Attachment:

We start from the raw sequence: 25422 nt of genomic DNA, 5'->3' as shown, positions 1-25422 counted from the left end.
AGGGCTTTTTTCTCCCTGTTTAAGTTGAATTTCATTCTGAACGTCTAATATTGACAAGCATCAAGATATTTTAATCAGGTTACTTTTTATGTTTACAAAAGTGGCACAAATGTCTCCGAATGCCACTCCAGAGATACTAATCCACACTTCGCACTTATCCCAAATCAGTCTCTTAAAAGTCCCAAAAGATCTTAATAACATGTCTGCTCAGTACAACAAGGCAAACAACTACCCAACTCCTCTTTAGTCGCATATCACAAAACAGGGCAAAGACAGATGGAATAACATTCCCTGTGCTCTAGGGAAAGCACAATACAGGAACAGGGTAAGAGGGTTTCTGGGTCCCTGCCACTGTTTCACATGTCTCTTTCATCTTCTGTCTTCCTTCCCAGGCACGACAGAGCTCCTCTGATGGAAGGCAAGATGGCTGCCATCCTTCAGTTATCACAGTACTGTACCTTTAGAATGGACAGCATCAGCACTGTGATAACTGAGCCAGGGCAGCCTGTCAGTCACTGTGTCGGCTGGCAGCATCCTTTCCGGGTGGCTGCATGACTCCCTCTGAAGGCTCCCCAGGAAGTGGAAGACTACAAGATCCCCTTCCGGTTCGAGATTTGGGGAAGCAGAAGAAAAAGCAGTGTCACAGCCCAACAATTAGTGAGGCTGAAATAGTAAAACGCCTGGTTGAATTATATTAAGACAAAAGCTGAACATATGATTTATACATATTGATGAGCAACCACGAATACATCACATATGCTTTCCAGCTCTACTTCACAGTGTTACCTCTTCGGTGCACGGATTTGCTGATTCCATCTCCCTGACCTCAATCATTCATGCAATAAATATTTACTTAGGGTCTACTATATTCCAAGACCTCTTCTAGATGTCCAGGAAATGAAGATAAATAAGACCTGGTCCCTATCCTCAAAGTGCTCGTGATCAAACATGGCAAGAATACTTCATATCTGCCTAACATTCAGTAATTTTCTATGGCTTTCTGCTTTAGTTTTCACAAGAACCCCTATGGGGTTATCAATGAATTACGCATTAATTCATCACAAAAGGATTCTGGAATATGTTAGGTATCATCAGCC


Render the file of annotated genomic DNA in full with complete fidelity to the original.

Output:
We start from the raw sequence: 25422 nt of genomic DNA, 5'->3' as shown, positions 1-25422 counted from the left end.
AGGGCTTTTTTCTCCCTGTTTAAGTTGAATTTCATTCTGAACGTCTAATATTGACAAGCATCAAGATATTTTAATCAGGTTACTTTTTATGTTTACAAAAGTGGCACAAATGTCTCCGAATGCCACTCCAGAGATACTAATCCACACTTCGCACTTATCCCAAATCAGTCTCTTAAAAGTCCCAAAAGATCTTAATAACATGTCTGCTCAGTACAACAAGGCAAACAACTACCCAACTCCTCTTTAGTCGCATATCACAAAACAGGGCAAAGACAGATGGAATAACATTCCCTGTGCTCTAGGGAAAGCACAATACAGGAACAGGGTAAGAGGGTTTCTGGGTCCCTGCCACTGTTTCACATGTCTCTTTCATCTTCTGTCTTCCTTCCCAGGCACGACAGAGCTCCTCTGATGGAAGGCAAGATGGCTGCCATCCTTCAGTTATCACAGTACTGTACCTTTAGAATGGACAGCATCAGCACTGTGATAACTGAGCCAGGGCAGCCTGTCAGTCACTGTGTCGGCTGGCAGCATCCTTTCCGGGTGGCTGCATGACTCCCTCTGAAGGCTCCCCAGGAAGTGGAAGACTACAAGATCCCCTTCCGGTTCGAGATTTGGGGAAGCAGAAGAAAAAGCAGTGTCACAGCCCAACAATTAGTGAGGCTGAAATAGTAAAACGCCTGGTTGAATTATATTAAGACAAAAGCTGAACATATGATTTATACATATTGATGAGCAACCACGAATACATCACATATGCTTTCCAGCTCTACTTCACAGTGTTACCTCTTCGGTGCACGGATTTGCTGATTCCATCTCCCTGACCTCAATCATTCATGCAATAAATATTTACTTAGGGTCTACTATATTCCAAGACCTCTTCTAGATGTCCAGGAAATGAAGATAAATAAGACCTGGTCCCTATCCTCAAAGTGCTCGTGATCAAACATGGCAAGAATACTTCATATCTGCCTAACATTCAGTAATTTTCTATGGCTTTCTGCTTTAGTTTTCACAAGAACCCCTATGGGGTTATCAATGAATTACGCATTAATTCATCACAAAAGGATTCTGGAATATGTTAGGTATCATCAGCC